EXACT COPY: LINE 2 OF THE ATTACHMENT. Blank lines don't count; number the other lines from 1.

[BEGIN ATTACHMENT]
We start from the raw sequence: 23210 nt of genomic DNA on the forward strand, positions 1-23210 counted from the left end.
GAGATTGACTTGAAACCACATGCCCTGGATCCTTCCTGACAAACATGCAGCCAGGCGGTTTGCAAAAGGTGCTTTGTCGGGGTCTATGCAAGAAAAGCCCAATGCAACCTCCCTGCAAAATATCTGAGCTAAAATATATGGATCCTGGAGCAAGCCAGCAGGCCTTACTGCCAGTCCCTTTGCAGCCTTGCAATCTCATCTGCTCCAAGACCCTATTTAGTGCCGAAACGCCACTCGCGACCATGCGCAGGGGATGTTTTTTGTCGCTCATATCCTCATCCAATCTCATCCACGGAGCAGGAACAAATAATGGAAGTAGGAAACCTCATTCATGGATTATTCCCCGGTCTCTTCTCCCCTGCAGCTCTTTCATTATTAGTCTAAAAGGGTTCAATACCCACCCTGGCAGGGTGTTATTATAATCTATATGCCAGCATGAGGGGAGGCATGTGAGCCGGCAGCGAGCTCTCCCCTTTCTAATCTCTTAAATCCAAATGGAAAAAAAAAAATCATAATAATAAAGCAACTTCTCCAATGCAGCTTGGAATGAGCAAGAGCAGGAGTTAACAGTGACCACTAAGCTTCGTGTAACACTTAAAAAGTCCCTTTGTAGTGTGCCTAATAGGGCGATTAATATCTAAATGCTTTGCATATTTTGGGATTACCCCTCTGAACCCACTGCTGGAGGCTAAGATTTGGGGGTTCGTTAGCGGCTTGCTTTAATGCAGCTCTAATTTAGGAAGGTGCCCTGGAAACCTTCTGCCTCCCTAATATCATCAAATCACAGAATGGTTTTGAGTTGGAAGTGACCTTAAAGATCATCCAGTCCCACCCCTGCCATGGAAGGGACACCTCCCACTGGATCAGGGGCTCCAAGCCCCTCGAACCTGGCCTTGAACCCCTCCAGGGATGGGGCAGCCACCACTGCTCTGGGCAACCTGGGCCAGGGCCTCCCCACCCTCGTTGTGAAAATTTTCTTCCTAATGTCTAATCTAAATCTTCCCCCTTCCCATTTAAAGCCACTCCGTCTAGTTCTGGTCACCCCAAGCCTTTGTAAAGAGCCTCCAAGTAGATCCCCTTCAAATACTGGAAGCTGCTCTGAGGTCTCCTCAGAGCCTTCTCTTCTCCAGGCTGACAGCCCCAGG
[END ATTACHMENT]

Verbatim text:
GAGATTGACTTGAAACCACATGCCCTGGATCCTTCCTGACAAACATGCAGCCAGGCGGTTTGCAAAAGGTGCTTTGTCGGGGTCTATGCAAGAAAAGCCCAATGCAACCTCCCTGCAAAATATCTGAGCTAAAATATATGGATCCTGGAGCAAGCCAGCAGGCCTTACTGCCAGTCCCTTTGCAGCCTTGCAATCTCATCTGCTCCAAGACCCTATTTAGTGCCGAAACGCCACTCGCGACCATGCGCAGGGGATGTTTTTTGTCGCTCATATCCTCATCCAATCTCATCCACGGAGCAGGAACAAATAATGGAAGTAGGAAACCTCATTCATGGATTATTCCCCGGTCTCTTCTCCCCTGCAGCTCTTTCATTATTAGTCTAAAAGGGTTCAATACCCACCCTGGCAGGGTGTTATTATAATCTATATGCCAGCATGAGGGGAGGCATGTGAGCCGGCAGCGAGCTCTCCCCTTTCTAATCTCTTAAATCCAAATGGAAAAAAAAAAATCATAATAATAAAGCAACTTCTCCAATGCAGCTTGGAATGAGCAAGAGCAGGAGTTAACAGTGACCACTAAGCTTCGTGTAACACTTAAAAAGTCCCTTTGTAGTGTGCCTAATAGGGCGATTAATATCTAAATGCTTTGCATATTTTGGGATTACCCCTCTGAACCCACTGCTGGAGGCTAAGATTTGGGGGTTCGTTAGCGGCTTGCTTTAATGCAGCTCTAATTTAGGAAGGTGCCCTGGAAACCTTCTGCCTCCCTAATATCATCAAATCACAGAATGGTTTTGAGTTGGAAGTGACCTTAAAGATCATCCAGTCCCACCCCTGCCATGGAAGGGACACCTCCCACTGGATCAGGGGCTCCAAGCCCCTCGAACCTGGCCTTGAACCCCTCCAGGGATGGGGCAGCCACCACTGCTCTGGGCAACCTGGGCCAGGGCCTCCCCACCCTCGTTGTGAAAATTTTCTTCCTAATGTCTAATCTAAATCTTCCCCCTTCCCATTTAAAGCCACTCCGTCTAGTTCTGGTCACCCCAAGCCTTTGTAAAGAGCCTCCAAGTAGATCCCCTTCAAATACTGGAAGCTGCTCTGAGGTCTCCTCAGAGCCTTCTCTTCTCCAGGCTGACAGCCCCAGG